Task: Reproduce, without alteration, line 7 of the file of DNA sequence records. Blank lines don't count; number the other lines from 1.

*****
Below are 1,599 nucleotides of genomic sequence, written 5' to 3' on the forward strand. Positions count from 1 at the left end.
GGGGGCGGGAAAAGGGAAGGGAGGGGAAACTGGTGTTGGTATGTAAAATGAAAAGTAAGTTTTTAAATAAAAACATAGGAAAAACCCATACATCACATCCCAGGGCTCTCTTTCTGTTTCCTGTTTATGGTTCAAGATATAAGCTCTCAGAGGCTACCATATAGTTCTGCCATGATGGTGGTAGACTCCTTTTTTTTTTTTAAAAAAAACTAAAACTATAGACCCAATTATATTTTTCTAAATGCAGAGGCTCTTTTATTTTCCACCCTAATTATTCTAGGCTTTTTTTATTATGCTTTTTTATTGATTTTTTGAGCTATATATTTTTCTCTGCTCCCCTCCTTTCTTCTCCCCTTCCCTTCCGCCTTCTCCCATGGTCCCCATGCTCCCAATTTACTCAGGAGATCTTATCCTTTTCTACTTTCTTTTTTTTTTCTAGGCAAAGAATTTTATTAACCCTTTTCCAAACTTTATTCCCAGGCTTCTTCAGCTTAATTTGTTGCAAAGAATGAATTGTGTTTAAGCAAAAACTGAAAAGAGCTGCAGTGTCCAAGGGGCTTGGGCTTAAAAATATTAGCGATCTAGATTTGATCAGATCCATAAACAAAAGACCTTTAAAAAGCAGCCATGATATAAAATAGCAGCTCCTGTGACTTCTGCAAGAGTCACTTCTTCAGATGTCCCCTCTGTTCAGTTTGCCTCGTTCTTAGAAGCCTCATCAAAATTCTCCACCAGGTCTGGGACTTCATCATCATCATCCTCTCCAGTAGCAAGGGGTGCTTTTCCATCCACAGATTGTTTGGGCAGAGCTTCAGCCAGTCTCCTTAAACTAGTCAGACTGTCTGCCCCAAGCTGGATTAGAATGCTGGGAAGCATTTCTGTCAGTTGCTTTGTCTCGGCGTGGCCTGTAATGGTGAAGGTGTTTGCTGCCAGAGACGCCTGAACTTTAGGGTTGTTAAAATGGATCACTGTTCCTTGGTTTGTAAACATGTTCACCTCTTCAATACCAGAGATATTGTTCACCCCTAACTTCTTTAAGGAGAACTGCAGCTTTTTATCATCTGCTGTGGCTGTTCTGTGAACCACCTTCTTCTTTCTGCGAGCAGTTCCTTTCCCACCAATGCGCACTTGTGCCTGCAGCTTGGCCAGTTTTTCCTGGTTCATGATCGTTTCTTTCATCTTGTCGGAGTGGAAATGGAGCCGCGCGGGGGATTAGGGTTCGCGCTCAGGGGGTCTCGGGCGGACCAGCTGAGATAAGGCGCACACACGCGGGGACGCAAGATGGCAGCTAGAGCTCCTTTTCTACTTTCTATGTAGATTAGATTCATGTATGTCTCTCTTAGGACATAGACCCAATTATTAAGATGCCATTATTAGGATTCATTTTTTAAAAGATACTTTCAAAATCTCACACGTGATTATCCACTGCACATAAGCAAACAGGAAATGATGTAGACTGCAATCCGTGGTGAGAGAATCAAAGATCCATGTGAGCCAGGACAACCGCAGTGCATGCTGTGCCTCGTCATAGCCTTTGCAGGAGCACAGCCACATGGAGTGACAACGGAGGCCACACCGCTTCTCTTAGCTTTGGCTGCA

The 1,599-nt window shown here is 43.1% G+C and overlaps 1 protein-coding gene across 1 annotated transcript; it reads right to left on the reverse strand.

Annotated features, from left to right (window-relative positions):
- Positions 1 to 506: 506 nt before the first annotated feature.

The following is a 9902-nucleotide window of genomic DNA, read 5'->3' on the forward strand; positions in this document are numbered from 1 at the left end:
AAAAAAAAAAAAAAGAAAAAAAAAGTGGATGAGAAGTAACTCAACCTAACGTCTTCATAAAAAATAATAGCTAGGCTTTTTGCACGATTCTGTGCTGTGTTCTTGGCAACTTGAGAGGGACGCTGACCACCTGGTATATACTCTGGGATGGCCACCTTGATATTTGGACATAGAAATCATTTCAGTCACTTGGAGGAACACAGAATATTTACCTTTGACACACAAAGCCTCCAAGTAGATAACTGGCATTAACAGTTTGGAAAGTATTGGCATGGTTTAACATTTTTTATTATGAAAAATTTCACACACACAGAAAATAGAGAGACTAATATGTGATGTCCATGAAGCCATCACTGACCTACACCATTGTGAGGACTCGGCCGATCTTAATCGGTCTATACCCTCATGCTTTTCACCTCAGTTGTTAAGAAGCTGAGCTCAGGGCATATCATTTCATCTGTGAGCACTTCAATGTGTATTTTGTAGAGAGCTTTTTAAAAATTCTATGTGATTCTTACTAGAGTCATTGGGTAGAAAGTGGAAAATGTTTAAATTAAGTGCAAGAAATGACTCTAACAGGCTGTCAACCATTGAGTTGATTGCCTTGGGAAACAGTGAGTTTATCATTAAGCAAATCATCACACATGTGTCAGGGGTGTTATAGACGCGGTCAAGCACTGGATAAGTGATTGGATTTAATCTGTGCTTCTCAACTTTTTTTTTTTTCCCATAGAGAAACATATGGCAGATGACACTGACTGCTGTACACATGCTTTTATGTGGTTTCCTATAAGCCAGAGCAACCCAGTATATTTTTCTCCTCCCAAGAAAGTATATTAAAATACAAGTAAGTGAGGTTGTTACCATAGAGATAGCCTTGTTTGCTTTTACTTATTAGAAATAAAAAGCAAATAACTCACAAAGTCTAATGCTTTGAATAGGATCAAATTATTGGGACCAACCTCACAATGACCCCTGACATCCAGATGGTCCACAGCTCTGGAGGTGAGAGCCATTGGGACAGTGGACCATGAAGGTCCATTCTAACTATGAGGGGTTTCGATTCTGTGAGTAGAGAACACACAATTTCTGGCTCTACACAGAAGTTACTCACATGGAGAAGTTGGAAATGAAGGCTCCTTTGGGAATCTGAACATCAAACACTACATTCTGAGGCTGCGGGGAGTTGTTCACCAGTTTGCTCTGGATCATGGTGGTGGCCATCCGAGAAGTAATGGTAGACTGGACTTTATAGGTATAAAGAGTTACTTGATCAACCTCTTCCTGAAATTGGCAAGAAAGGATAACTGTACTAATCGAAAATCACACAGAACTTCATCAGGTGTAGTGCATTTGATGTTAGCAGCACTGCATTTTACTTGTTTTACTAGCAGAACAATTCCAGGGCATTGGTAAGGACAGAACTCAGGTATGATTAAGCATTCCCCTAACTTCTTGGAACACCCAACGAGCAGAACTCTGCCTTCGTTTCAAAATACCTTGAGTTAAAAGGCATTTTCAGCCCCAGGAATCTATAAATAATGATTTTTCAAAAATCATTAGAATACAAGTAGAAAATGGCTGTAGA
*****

AAAAAAAAAAAAAAGAAAAAAAAAGTGGATGAGAAGTAACTCAACCTAACGTCTTCATAAAAAATAATAGCTAGGCTTTTTGCACGATTCTGTGCTGTGTTCTTGGCAACTTGAGAGGGACGCTGACCACCTGGTATATACTCTGGGATGGCCACCTTGATATTTGGACATAGAAATCATTTCAGTCACTTGGAGGAACACAGAATATTTACCTTTGACACACAAAGCCTCCAAGTAGATAACTGGCATTAACAGTTTGGAAAGTATTGGCATGGTTTAACATTTTTTATTATGAAAAATTTCACACACACAGAAAATAGAGAGACTAATATGTGATGTCCATGAAGCCATCACTGACCTACACCATTGTGAGGACTCGGCCGATCTTAATCGGTCTATACCCTCATGCTTTTCACCTCAGTTGTTAAGAAGCTGAGCTCAGGGCATATCATTTCATCTGTGAGCACTTCAATGTGTATTTTGTAGAGAGCTTTTTAAAAATTCTATGTGATTCTTACTAGAGTCATTGGGTAGAAAGTGGAAAATGTTTAAATTAAGTGCAAGAAATGACTCTAACAGGCTGTCAACCATTGAGTTGATTGCCTTGGGAAACAGTGAGTTTATCATTAAGCAAATCATCACACATGTGTCAGGGGTGTTATAGACGCGGTCAAGCACTGGATAAGTGATTGGATTTAATCTGTGCTTCTCAACTTTTTTTTTTTTCCCATAGAGAAACATATGGCAGATGACACTGACTGCTGTACACATGCTTTTATGTGGTTTCCTATAAGCCAGAGCAACCCAGTATATTTTTCTCCTCCCAAGAAAGTATATTAAAATACAAGTAAGTGAGGTTGTTACCATAGAGATAGCCTTGTTTGCTTTTACTTATTAGAAATAAAAAGCAAATAACTCACAAAGTCTAATGCTTTGAATAGGATCAAATTATTGGGACCAACCTCACAATGACCCCTGACATCCAGATGGTCCACAGCTCTGGAGGTGAGAGCCATTGGGACAGTGGACCATGAAGGTCCATTCTAACTATGAGGGGTTTCGATTCTGTGAGTAGAGAACACACAATTTCTGGCTCTACACAGAAGTTACTCACATGGAGAAGTTGGAAATGAAGGCTCCTTTGGGAATCTGAACATCAAACACTACATTCTGAGGCTGCGGGGAGTTGTTCACCAGTTTGCTCTGGATCATGGTGGTGGCCATCCGAGAAGTAATGGTAGACTGGACTTTATAGGTATAAAGAGTTACTTGATCAACCTCTTCCTGAAATTGGCAAGAAAGGATAACTGTACTAATCGAAAATCACACAGAACTTCATCAGGTGTAGTGCATTTGATGTTAGCAGCACTGCATTTTACTTGTTTTACTAGCAGAACAATTCCAGGGCATTGGTAAGGACAGAACTCAGGTATGATTAAGCATTCCCCTAACTTCTTGGAACACCCAACGAGCAGAACTCTGCCTTCGTTTCAAAATACCTTGAGTTAAAAGGCATTTTCAGCCCCAGGAATCTATAAATAATGATTTTTCAAAAATCATTAGAATACAAGTAGAAAATGGCTGTAGA